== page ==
Scot Williams directs FESTEN in aid of NAPAC charity

Scot Williams directs FESTEN in aid of NAPAC charity

Scot Williams, star of films such as Backbeat, Hillsborough and The Crew, brings one of the most powerful plays ever written to the Liverpool stage for the very first time. FESTEN, a stage adaption of the Cannes Jury Prize Winning Dogme film, will run for three nights only on May 23rd,24th & 25that The Hope Street Theatre. 

Due to the nature of the play, Scot has teamed up with NAPAC (The National Association for People Abused in Childhood) and has pledged to donate 100% of proceeds to help aid this important charity.

Career of one of Liverpool’s finest actors

Scot, who grew up in Wavertree, attended the Playhouse Youth Theatre at 16-years-old, where he was encouraged to write his first play ‘Growing Young’. Before the age of 22, Scot wrote and produced seven plays, which were showcased at the Unity and the Everyman Theatre. Despite writing numerous plays, Scot always wanted to be an actor and began writing plays to give himself a role, before starting his own acting company:

‘I formed an acting company called the Heard of Brutes and over about four or five years we staged a number of plays.It was in 1993 that I responded to an advert to audition for a film about the Beatles called ‘Backbeat’ and I got cast as Pete Best. Now the film has been hailed as quite a cult film.

‘After that the acting doors opened and more opportunities presented themselves, but I always continued to write and I still do. I think all good actors should write and vice versa. By the age of 20 I’d been in my first movie I was thrust into a career as an actor. I eventually moved down to London and got cast as a lead role in the West End before the television drama Hillsborough came out.’

After challenging himself with the discipline of wanting to write a novel, Scot’s first book is now complete after two and a half years of writing. His novel ‘The Cheval Glass’ is based on a play he wrote called ‘Hope’, which was produced on the Royal Court Theatre in 2013:

‘Its essentially about a writer who’s an alcoholic and he suffers from writers block so he decides to up-sticks to a house in the North Mojave Desert to write a novel. The plot is what happens to him over the next few days, and crazy things happen, its like a love story mixed with a psychological thriller with a huge twist.

‘As a play, ‘Hope’ has been my favourite thing to write because as I developed as an actor I got really into behavioural acting realism and my writing started to mirror that. Artistically writing gives me the most pleasure but I still immensely enjoy acting, as well as the technical production side of acting.’

An insight into FESTEN

The cast of FESTEN are undergraduates from LMA, who are being directed by Scot to help them achieve their degrees. FESTEN will then be reprised and produced at The Hope Street Theatre to raise money for charity. FESTEN is a famous Danish movie, and it won the jury prize at Cannes in 1998 and has since become a classic:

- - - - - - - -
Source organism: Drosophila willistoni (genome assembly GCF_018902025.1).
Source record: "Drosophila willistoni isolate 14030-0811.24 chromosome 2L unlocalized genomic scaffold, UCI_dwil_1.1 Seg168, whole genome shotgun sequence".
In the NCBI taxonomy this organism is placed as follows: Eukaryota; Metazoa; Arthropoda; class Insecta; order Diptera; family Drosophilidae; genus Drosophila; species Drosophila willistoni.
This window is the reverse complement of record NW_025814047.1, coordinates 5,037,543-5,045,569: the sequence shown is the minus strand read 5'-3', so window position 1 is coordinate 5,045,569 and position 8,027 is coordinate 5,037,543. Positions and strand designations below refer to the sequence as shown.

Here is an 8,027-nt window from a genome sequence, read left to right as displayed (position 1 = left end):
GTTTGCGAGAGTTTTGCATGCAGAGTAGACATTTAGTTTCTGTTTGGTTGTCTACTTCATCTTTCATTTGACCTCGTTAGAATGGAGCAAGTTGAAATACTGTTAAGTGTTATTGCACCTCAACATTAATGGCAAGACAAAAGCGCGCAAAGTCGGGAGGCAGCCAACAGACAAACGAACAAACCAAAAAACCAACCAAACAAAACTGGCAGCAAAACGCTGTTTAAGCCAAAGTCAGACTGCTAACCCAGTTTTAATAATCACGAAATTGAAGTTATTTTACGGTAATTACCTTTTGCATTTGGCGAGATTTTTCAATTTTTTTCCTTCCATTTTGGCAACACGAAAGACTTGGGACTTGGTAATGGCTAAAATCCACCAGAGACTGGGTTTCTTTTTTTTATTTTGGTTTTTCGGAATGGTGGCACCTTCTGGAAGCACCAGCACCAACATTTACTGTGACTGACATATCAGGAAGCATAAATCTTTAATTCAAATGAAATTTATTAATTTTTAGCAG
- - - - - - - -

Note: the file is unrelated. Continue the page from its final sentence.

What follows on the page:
‘The father is an aristocratic man who invites his family to celebrate his 60thBirthday, but one of his daughters recently committed suicide. His son gets up to do a speech, and then he comes out with a giant bombshell, which shocks the family. The rest of the play is trying to ascertain whether this man is telling the truth or whether he’s insane. All these skeletons start coming out of the closet from this dysfunctional family and it becomes a cacophony of chaos.’

The important work of NAPAC

NAPAC are North West based charity which helps children and adults who have been a victim of abuse throughout their children. Everyone at NAPAC is a volunteer and they receive around 85,000 calls per year. Scot hopes that the proceeds from the play could be used for people to go into schools to talk about prevention of abuses and to raise awareness of the issue. 

‘It means something personally to me. I have members of my family who have been abused, and if they’d have had a charity like NAPAC it would have made a world of difference. Some people don’t come out until people have died, out of fear of upsetting others and due to repressing memories. The idea of NAPAC is to help people who were abused as children, but they can also be adults. 

‘I feel like theme of FESTEN links well with NAPAC as sometimes it helps for people to see a character overcome what people are going through. It can encourage people to come forward and speak about their own experiences.’

Peter Saunders, Founder of NAPAC said: “This is an important piece of theatre that shines a spotlight on the challenging issue of child abuse. Childhood trauma damages people, but recovery from abuse is possible at any stage in life. We hope this show raises our profile and brings in some vital funds to help NAPAC meet the growing demand on our support line.”

Tickets available hereand FESTEN is not suitable for children.

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Francesca Flowers